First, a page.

During a flu pandemic, do employers have a duty to take special measures to protect those employees who are most at risk if they catch flu, such as pregnant employees or those with asthma?

During a flu pandemic, employers should check current guidance from the Department of Health or the relevant public health body on any health conditions that could cause a vulnerability to becoming seriously ill with flu. People at risk could include those with chronic lung, heart, liver or kidney disease; pregnant women; and older workers. Given the duty to ensure the health and safety of their employees, employers should consider measures to protect these employees from the risk of infection, for example by reassigning staff from high-risk work sites or locations.

Employers are also under special duties in relation to pregnant employees and disabled workers. In relation to pregnant employees, reg.16 of the Management of Health and Safety at Work Regulations 1999 (SI 1999/3242) imposes a duty on employers to conduct a risk assessment if working conditions could involve risk to a new or expectant mother or her baby. If the assessment reveals any risk to an employee, or her baby, the employer must follow a series of steps to ensure that she is not exposed to the risk or damaged by it. If the risk cannot be avoided, the employee's working conditions or hours of work should be altered. Where that is not feasible, she should be removed to another job or, as a last resort, suspended on full pay. However, where there is suitable alternative work within the company, the employee must be offered the work before being suspended on maternity grounds. Previous guidance from the NHS advised that the risk of infection can be reduced if pregnant women avoid unnecessary travel and crowds, therefore employers should also try to limit these aspects of a pregnant employee's role.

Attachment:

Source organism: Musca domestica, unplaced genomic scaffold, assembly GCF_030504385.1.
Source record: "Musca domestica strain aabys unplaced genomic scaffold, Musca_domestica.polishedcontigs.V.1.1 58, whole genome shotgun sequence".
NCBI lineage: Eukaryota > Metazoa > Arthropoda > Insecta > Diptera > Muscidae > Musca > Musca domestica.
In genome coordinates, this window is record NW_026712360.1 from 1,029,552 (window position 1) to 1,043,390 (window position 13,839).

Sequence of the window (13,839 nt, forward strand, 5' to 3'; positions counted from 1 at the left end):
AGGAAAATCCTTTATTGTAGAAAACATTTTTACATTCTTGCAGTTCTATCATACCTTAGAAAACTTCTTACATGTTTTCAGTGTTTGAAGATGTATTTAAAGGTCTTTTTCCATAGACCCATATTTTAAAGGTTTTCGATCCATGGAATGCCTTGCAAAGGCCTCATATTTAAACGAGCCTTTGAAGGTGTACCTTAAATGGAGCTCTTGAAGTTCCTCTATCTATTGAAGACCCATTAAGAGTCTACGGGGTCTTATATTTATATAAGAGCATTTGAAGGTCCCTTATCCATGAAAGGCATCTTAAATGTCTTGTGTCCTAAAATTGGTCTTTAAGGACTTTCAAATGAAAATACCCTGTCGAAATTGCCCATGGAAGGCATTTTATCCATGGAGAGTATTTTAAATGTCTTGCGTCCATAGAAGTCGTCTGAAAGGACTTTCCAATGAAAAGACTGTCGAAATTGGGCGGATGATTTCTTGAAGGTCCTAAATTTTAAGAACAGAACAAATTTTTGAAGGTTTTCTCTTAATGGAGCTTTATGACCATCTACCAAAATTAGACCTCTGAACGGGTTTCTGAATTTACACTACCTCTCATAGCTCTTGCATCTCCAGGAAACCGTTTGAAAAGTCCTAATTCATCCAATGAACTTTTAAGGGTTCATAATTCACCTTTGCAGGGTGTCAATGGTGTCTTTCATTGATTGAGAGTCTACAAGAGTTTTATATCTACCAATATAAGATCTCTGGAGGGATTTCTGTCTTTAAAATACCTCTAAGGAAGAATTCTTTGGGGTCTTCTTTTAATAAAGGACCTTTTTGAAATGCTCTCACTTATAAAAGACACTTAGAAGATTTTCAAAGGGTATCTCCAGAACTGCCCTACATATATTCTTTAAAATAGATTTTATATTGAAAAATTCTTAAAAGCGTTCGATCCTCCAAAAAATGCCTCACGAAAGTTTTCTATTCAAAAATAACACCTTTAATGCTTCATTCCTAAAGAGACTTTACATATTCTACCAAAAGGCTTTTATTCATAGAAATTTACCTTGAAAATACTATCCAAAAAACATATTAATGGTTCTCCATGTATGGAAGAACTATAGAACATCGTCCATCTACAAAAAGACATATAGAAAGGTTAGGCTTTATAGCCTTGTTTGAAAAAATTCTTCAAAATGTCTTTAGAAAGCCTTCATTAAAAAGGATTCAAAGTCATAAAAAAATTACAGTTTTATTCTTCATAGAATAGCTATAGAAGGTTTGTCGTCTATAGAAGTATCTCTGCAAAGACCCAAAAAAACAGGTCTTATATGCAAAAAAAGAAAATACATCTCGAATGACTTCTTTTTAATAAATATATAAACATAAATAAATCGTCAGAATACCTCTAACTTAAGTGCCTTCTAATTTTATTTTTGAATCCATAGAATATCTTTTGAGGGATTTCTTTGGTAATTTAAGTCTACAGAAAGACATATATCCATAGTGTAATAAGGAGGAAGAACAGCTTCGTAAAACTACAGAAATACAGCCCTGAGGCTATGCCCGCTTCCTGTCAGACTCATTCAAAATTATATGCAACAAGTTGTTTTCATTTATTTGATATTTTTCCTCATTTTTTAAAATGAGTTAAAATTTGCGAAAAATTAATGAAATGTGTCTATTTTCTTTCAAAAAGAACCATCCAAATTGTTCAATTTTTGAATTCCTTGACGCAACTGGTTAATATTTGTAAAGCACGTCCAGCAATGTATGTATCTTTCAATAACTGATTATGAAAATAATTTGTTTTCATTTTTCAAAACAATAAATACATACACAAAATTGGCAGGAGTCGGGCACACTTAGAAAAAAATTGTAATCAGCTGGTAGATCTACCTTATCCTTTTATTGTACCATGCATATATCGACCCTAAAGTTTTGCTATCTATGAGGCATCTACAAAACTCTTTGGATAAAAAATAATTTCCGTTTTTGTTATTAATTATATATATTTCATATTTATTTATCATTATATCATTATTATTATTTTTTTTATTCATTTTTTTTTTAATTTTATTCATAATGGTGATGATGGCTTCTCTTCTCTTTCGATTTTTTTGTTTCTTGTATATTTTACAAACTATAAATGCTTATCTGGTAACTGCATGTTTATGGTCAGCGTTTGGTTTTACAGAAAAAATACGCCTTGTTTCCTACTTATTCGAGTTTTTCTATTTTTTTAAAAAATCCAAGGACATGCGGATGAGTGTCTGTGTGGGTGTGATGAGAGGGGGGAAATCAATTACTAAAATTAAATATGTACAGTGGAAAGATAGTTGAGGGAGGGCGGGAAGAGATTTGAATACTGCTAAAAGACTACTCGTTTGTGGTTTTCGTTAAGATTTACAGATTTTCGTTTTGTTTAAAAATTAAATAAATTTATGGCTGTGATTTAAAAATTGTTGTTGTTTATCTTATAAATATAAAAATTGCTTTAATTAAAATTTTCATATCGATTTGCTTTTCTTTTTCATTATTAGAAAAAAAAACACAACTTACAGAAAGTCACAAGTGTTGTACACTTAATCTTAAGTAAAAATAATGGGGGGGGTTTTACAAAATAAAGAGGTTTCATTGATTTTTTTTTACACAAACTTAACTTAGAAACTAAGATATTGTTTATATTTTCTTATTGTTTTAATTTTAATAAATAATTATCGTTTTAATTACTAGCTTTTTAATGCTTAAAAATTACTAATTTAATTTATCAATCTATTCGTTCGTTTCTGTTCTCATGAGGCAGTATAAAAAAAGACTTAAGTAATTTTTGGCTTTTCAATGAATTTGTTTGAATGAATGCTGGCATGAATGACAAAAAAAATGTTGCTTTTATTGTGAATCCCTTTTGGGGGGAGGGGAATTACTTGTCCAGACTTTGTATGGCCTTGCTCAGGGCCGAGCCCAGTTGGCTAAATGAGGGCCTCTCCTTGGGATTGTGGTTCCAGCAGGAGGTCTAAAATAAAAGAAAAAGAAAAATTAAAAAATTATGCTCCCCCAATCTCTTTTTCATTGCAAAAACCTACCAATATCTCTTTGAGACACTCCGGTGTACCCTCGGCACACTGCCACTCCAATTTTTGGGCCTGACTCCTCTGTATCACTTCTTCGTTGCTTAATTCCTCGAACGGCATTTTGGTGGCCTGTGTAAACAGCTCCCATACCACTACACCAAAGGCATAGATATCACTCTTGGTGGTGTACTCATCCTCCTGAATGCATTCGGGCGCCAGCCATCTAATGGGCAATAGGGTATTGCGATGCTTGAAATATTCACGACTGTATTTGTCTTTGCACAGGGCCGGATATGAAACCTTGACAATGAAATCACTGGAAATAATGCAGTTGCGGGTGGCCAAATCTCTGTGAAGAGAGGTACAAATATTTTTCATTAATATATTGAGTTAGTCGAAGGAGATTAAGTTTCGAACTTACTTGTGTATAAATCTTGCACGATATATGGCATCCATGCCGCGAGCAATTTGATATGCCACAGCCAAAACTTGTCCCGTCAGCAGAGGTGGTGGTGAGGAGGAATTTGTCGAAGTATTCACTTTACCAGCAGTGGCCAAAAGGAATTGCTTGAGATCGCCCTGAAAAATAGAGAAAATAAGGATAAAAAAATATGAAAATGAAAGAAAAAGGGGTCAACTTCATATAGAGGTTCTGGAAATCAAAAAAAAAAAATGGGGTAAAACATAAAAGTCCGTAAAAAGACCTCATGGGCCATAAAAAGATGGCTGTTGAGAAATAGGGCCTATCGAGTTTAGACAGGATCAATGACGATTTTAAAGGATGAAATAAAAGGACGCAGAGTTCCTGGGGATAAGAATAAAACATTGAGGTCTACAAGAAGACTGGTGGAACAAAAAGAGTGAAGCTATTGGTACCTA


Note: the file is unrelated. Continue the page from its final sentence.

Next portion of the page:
In relation to other vulnerable employees, such as those who are asthmatic, they may be protected by the disability provisions of the Equality Act 2010 if their condition satisfies the definition of "disability" in s.6. Where the Act applies, employers are under a duty to make reasonable adjustments, which may entail taking special measures to protect disabled staff. Examples of reasonable adjustments include assigning the disabled person to a different place of work and allowing homeworking.